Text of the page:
3rd Law Dance/Theater is even more than the already loaded name suggests. Celebrating their fifteenth season, the company is incorporating innovative musical artists into their collaborative purview. The result, at least concerning The Elision Project Vol. I, is an exciting, genre-bending evening of performance that stimulates multiple senses and challenges the expectations of a theater audience. The Elision Project runs April 1-3, 2016, at Boulder’s Dairy Arts Center’s newly revamped Gordon Gamm Theater.
The Dairy Arts Center is a pillar in the Front Range artistic community, but especially represents the exploratory openness that used to be Boulder’s raison d’être. How fitting that the Dairy host this gathering of artists that has been faithful to that ethos and enriching Boulder for (in some cases) quite some time. The artistic directors of 3rd Law, Katie Elliott and Jim LaVita, have brought into their vision Paul Fowler, chair of the Naropa University Music Program, the electronic experimentations of Gregory Taylor and Darwin Grosse (the latter is an adjunct faculty member at the University of Denver), and Zachary Carrettin, Artistic Director of the Boulder Bach Festival.
Improvisation, intersection and connection characterize the works within The Elision Project. Each artist (or duo) followed an individual offering with a collaborative piece incorporating 3rd Law dancers. Katie Elliot noted that the choreographed dances are “not about anything in particular… the dancers are containers for the ideas the musicians used in creating the scores.” Paul Fowler’s second piece, Calling, examines (in his words) “what happens in the body when we call out.”
Audible, rhythmic breathing came from the dancers as they seemed to gradually build a group from individuals, corresponding with Fowler’s construction of a vocal tapestry. I saw him as the conductor of a symphony, the members of which were his vocal expressions. The sounds of Darwin Grosse with Gregory Taylor are electronically based, but the pool of influences and inspiration from which they draw is so wide as to defy categorization. They cite “Indonesian modes and tunings (and) computer-generated structures,” which informs the listener but is not necessary to know in order to happily sink into the rich atmospheres of their works (see http://www.palaceoflights.com/?display_album_info=128).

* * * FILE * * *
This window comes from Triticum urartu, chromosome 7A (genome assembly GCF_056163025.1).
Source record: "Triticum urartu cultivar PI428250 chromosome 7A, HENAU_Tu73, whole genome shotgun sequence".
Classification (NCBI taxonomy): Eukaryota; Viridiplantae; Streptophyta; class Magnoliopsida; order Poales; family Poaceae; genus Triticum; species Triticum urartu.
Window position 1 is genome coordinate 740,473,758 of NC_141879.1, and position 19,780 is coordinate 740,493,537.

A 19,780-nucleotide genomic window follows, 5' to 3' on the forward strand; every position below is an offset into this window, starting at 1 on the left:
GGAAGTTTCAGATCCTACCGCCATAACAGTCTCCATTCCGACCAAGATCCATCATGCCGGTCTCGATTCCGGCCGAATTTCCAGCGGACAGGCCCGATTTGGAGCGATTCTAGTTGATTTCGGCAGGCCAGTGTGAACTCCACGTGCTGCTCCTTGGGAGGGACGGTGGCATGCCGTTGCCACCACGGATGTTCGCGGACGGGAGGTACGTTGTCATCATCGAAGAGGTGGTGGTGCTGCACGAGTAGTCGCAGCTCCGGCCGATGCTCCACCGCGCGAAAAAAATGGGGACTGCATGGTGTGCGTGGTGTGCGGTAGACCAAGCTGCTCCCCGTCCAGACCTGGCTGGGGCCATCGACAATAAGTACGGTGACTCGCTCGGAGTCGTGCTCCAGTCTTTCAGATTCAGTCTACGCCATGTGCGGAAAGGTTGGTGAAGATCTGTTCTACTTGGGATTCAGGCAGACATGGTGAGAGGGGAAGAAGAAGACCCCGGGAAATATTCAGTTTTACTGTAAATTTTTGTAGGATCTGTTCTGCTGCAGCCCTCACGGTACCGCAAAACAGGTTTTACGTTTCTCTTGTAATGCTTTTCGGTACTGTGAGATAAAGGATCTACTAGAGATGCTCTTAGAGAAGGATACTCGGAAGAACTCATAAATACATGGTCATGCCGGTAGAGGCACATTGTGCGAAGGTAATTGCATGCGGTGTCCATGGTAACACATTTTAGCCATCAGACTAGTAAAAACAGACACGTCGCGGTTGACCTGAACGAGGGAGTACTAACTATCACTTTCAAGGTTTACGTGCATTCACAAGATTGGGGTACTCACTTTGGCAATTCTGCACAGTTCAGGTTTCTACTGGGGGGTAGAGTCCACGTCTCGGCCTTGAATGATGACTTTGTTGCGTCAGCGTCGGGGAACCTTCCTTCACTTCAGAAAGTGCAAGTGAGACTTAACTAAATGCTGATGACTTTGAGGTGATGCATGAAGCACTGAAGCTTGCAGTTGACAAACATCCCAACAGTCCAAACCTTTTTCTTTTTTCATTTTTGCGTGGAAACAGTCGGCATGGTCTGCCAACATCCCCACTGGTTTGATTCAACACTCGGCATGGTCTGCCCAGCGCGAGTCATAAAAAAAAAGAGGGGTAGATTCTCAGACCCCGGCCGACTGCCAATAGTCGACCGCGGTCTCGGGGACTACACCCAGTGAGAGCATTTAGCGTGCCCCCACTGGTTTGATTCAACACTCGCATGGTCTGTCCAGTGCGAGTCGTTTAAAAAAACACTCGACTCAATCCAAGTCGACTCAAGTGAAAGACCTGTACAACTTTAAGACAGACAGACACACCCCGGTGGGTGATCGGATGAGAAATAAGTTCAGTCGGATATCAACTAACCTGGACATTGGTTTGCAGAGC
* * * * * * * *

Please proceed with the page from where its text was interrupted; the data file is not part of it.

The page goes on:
Zachary Carrettin played three pieces, one by Bach and two of his original works. I heard curiosity, whimsy and intention in his music, as well as a deep commitment to tickling the potential of sound. Take to Light, the work created for/with 3rd Law, opened with a compelling scenic chiaroscuro (thanks to Craig Bushman, lighting designer) out of which a connected line of dancers eventually resolved. Appearing to run in slow motion, the performers did a masterful job of staying linked while individuals executed glacial jumps and graceful “stumbles.” At evening’s end, the large audience responded with a standing ovation.
For one night only, June 3, 2016, The Arvada Center presents 3rd Law Dance/Theater and Boulder Bach Festival in BACH UNCAGED, with Zachary Carrettin on electric violin and Mina Gajic on prepared piano. I would not be surprised if this much-anticipated event sells out; stay tuned to 3rd Law’s Upcoming/Tickets board (http://3rdlaw.org/) to get yours when they become available!
Jane E. Werle: At three months of age Jane E. Werle, unable to protest, was removed from Loveland, Colorado by her well-meaning parents. In 2004 she was able to rectify this error when she relocated from Massachusetts to Boulder for graduate school. One M.F.A. and a husband later, Jane works to further the arts in the Front Range as a writer (reviewer, interviewer, curator) and enthusiast (no-shame, first-on-the-floor amateur– despite some training– dancer). Jane is also a longtime nanny and a visual artist, taking one of these very seriously and the other as a growth experience. Every child she’s cared for has experienced some form of the SDP: Spontaneous Dance Party.